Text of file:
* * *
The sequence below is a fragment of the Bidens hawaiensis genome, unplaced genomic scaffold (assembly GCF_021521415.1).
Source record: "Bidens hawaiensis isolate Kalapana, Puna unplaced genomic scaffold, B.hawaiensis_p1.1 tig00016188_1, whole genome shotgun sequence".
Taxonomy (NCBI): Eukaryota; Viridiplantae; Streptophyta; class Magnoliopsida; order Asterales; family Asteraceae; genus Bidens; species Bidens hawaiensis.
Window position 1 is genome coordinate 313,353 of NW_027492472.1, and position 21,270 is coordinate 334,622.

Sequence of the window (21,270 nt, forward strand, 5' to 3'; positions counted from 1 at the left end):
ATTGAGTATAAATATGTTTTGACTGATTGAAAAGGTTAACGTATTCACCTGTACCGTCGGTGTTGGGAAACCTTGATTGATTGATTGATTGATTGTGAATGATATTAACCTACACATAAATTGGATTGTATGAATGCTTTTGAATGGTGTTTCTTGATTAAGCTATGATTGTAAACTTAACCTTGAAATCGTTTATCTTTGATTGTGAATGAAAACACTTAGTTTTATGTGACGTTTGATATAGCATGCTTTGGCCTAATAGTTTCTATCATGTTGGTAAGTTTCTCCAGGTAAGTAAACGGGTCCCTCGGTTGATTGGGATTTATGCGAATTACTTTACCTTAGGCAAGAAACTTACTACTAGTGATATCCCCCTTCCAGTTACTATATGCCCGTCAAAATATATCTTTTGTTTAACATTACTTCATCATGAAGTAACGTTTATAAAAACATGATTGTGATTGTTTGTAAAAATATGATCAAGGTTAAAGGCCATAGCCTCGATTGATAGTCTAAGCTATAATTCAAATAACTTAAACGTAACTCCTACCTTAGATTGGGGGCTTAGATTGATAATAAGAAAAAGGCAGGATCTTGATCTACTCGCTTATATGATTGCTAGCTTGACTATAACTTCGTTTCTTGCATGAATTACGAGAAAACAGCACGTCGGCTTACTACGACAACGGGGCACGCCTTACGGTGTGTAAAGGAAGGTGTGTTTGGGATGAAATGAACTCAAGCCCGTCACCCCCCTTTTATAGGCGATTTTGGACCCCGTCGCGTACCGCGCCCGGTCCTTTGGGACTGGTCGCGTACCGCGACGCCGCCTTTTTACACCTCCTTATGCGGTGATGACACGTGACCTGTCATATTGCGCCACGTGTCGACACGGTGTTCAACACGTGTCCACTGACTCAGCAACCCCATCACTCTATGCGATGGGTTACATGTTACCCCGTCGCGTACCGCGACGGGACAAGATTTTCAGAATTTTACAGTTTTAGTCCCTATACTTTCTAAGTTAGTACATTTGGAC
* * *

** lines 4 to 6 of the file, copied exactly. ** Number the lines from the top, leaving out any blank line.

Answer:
Window position 1 is genome coordinate 313,353 of NW_027492472.1, and position 21,270 is coordinate 334,622.

Sequence of the window (21,270 nt, forward strand, 5' to 3'; positions counted from 1 at the left end):
ATTGAGTATAAATATGTTTTGACTGATTGAAAAGGTTAACGTATTCACCTGTACCGTCGGTGTTGGGAAACCTTGATTGATTGATTGATTGATTGTGAATGATATTAACCTACACATAAATTGGATTGTATGAATGCTTTTGAATGGTGTTTCTTGATTAAGCTATGATTGTAAACTTAACCTTGAAATCGTTTATCTTTGATTGTGAATGAAAACACTTAGTTTTATGTGACGTTTGATATAGCATGCTTTGGCCTAATAGTTTCTATCATGTTGGTAAGTTTCTCCAGGTAAGTAAACGGGTCCCTCGGTTGATTGGGATTTATGCGAATTACTTTACCTTAGGCAAGAAACTTACTACTAGTGATATCCCCCTTCCAGTTACTATATGCCCGTCAAAATATATCTTTTGTTTAACATTACTTCATCATGAAGTAACGTTTATAAAAACATGATTGTGATTGTTTGTAAAAATATGATCAAGGTTAAAGGCCATAGCCTCGATTGATAGTCTAAGCTATAATTCAAATAACTTAAACGTAACTCCTACCTTAGATTGGGGGCTTAGATTGATAATAAGAAAAAGGCAGGATCTTGATCTACTCGCTTATATGATTGCTAGCTTGACTATAACTTCGTTTCTTGCATGAATTACGAGAAAACAGCACGTCGGCTTACTACGACAACGGGGCACGCCTTACGGTGTGTAAAGGAAGGTGTGTTTGGGATGAAATGAACTCAAGCCCGTCACCCCCCTTTTATAGGCGATTTTGGACCCCGTCGCGTACCGCGCCCGGTCCTTTGGGACTGGTCGCGTACCGCGACGCCGCCTTTTTACACCTCCTTATGCGGTGATGACACGTGACCTGTCATATTGCGCCACGTGTCGACACGGTGTTCAACACGTGTCCACTGACTCAGCAACCCCATCACTCTATGCGATGGGTTACATGTTACCCCGTCGCGTACCGCGACGGGACAAGATTTTCAGAATTTTACAGTTTTAGTCCCTATACTTTCTAAGTTAGTACATTTGGAC